Sunday, December 30, 2012

Tips About Sketching People

When is the last time you sat and drew a picture that had people in it?

I see.

You don't do people.

Well, don't be afraid. Jump in and draw. 

Keep a sketchbook in your purse or briefcase and whip it out when you are sitting in the doctor's office or when you are waiting to have the oil in your car changed. 

When I have a spare moment (it happens on occasion), I take out my sketchbook and start drawing.  Not only is it therapeutic, but it's challenging to capture the gesture of people - especially when you only have a few minutes to work.  

Sometimes, when I'm drawing a picture of a person, it's a matter of seconds before they move or shift their body position! When that happens, I simply start again.  I have a page in one of my sketchbooks that has a drawing of a two-year-old. It's really a compilation of six heads in various positions.  He moved around so much that I never had time to sketch the rest of his body.

When I draw, I like to use a sharpie marker. It's cleaner than using graphite (pencil) and because I can't erase my errors, drawing with permanent ink causes me to ignore my mistakes. It's a quick capture.  You are forced to draw continuously and the moment your pen hits the paper, you have a committed mark. No turning back.

Let's talk for a minute about mistakes.

If you look at the above drawings, you will see many mistakes - that's what I used to call them. Now, I don't even think about them...they're just there. For example, look at the boy seated with the laptop computer. You can see the computer through his leg.

Big deal.

Notice the guy seated in the round chair. His head is composed of two perpendicular ovals and a triangle nose. Who cares? Seriously. Sketching is all about the joy of drawing people. 
Take the challenge. 
Sit down somewhere and begin to draw.  Sketching is like everything else. You get better with practice. Here are some handy tips:
  • People are made of shapes. First, learn to see them - then draw them. Squares, rectangles, circles, etc.
  • See relationships between the shapes.  How far is the triangle from the square? How far is it from the hip to the knee and from the knee to the ankle? Is the length similar?
  • Leave out the face. Anonymity has a certain universal appeal.
  • Go for the big stuff like legs, arms and torso. Leave out the details.
  • Keep a piece of blank paper underneath the page on which you are drawing so that the ink doesn't bleed through.
  • Draw on ONE side of your notebook page (not on both sides)
  • Practice. Draw anything: objects, landscape or even people.

On occasion people will be aware that I am sketching them. They usually shift their body position and turn away from me. Sometimes they walk over to see my sketch. Once in awhile they say, "It doesn't even look like me."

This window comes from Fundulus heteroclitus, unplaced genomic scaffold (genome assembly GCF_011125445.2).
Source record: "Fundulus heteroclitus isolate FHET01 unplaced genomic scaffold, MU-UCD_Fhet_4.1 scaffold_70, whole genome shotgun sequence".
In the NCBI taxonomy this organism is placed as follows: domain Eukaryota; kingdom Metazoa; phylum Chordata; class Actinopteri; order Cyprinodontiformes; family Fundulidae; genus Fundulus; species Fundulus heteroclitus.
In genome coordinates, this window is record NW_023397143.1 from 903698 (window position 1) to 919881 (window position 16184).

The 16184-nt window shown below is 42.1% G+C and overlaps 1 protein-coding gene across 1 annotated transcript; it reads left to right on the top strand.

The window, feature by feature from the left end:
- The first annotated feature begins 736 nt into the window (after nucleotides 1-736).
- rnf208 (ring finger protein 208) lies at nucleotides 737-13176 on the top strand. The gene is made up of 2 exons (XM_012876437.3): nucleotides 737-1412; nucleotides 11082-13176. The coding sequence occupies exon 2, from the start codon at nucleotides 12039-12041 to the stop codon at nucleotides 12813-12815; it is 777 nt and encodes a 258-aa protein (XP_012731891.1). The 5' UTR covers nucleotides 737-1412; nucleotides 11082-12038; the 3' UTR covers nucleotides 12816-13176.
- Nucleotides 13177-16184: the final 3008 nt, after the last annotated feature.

You get all kinds of reactions. Try to respond to them politely.

Most folks don't mind if you draw them, but some do. If I am going to render a detailed sketch (one that takes more time than a quick gesture), I usually ask the person for permission before I begin.  Otherwise, be discreet and try not to let them see you staring. If your drawing turns out nicely, you can email the person a copy of it (get their email address). 

Don't be afraid of how your drawing looks and avoid comparing your work to other artists. Each artist has their own style; their own interpretation of what they are seeing.

Here's Picasso...

And Matisse...

You will have your own style too.  It's like a signature - unique and original.

Buy a small sketchbook and a good pen.  Keep them nearby so that when you have some time in your schedule, you can practice drawing people, or for that matter - anything!
Drawing images of people is daunting at first, but it's a learned skill that can be rewarding.
Mostly, sketching is just plain fun!

Why not try it and see what happens?

Thursday, December 20, 2012

Workshop For Children!

Yes, indeed.  

I am going to teach a six-session workshop for children.

I'll be teaming up with the Clark Planetarium under the umbrella of Art Access, an organization in Salt Lake City that provides equal opportunities to inclusive arts programming for Utahns with disabilities and those with limited access to the arts. It's part of their program called "Kindred Spirits."

Kindred Spirits Workshop
Designed for children whose chronological and/or cognitive age is 5 to 13, the Kindred Spirits program offers young participants an opportunity to engage creatively in a variety of visual arts projects in an inclusive environment. By integrating children with and without disabilities, Kindred Spirits works to eliminate barriers, empower participants and foster growth.

A Workshop That Appeals to Astronomy Enthusiasts!
Painting Nebulae with Susan Jarvis
Wednesdays, February 5-March 12 from 4:30 to 6:30 pm.

Design and paint your own nebulae using a variety of mediums. Participants, under the instruction of the Clark Planetarium education staff, will explore nebulae – interstellar clouds of dust and gas. Students will create compositions of their own star-forming regions. Under the instruction of the teaching artist, participants will design their own nebulae and paint them. 

To register online, click here.

Artwork created in these Kindred Spirits workshops will be exhibited at The Clark Planetarium in honor of the Planetarium's 10th Anniversary at their location in The Gateway. The exhibit will open on April 4, 2013 and will also contain juried artwork from other youth in the community.

Class Schedule: